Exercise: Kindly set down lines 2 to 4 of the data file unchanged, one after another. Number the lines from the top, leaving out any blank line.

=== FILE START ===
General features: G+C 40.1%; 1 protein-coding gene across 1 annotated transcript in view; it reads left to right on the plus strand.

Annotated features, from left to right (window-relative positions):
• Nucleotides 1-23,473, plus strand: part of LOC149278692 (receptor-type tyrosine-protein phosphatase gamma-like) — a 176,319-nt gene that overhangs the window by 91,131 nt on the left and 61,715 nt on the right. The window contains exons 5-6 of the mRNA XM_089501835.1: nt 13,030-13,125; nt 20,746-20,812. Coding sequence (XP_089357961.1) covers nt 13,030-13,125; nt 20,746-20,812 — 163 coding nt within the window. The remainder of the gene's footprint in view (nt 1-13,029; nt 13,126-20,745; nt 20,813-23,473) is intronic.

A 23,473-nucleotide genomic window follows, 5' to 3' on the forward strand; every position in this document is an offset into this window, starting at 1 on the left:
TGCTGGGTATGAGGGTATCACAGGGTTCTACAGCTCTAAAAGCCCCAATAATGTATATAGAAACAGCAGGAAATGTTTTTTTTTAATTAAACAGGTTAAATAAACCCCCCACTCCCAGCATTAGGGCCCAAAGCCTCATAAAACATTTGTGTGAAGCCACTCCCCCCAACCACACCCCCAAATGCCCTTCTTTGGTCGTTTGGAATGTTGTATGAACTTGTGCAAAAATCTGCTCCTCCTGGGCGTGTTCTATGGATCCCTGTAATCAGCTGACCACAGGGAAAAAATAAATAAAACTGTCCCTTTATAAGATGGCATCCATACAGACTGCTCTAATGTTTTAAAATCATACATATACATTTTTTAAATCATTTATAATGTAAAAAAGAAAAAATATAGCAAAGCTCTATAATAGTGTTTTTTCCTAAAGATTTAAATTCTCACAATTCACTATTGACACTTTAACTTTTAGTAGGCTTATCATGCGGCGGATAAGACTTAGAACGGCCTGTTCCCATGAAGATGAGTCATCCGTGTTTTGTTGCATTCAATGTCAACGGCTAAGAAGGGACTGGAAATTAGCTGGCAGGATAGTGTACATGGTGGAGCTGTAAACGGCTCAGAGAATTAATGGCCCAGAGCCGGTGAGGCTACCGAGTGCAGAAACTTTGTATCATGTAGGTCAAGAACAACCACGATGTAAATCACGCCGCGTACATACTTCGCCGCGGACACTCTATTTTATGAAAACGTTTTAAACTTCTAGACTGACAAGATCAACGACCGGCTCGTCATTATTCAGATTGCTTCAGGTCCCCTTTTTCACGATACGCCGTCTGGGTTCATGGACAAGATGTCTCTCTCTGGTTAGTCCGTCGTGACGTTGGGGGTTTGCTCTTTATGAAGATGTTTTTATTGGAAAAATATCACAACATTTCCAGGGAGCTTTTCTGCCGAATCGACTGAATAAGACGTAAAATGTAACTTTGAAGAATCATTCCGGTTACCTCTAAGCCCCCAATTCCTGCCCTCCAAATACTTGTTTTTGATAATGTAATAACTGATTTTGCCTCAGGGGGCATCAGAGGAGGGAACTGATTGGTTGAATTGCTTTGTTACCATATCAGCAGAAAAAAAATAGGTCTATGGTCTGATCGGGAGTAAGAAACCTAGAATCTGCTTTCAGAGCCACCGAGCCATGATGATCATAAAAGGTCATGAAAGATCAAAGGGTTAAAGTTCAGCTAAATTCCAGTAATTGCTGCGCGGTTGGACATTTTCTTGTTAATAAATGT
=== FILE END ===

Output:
Annotated features, from left to right (window-relative positions):
• Nucleotides 1-23,473, plus strand: part of LOC149278692 (receptor-type tyrosine-protein phosphatase gamma-like) — a 176,319-nt gene that overhangs the window by 91,131 nt on the left and 61,715 nt on the right. The window contains exons 5-6 of the mRNA XM_089501835.1: nt 13,030-13,125; nt 20,746-20,812. Coding sequence (XP_089357961.1) covers nt 13,030-13,125; nt 20,746-20,812 — 163 coding nt within the window. The remainder of the gene's footprint in view (nt 1-13,029; nt 13,126-20,745; nt 20,813-23,473) is intronic.

A 23,473-nucleotide genomic window follows, 5' to 3' on the forward strand; every position in this document is an offset into this window, starting at 1 on the left: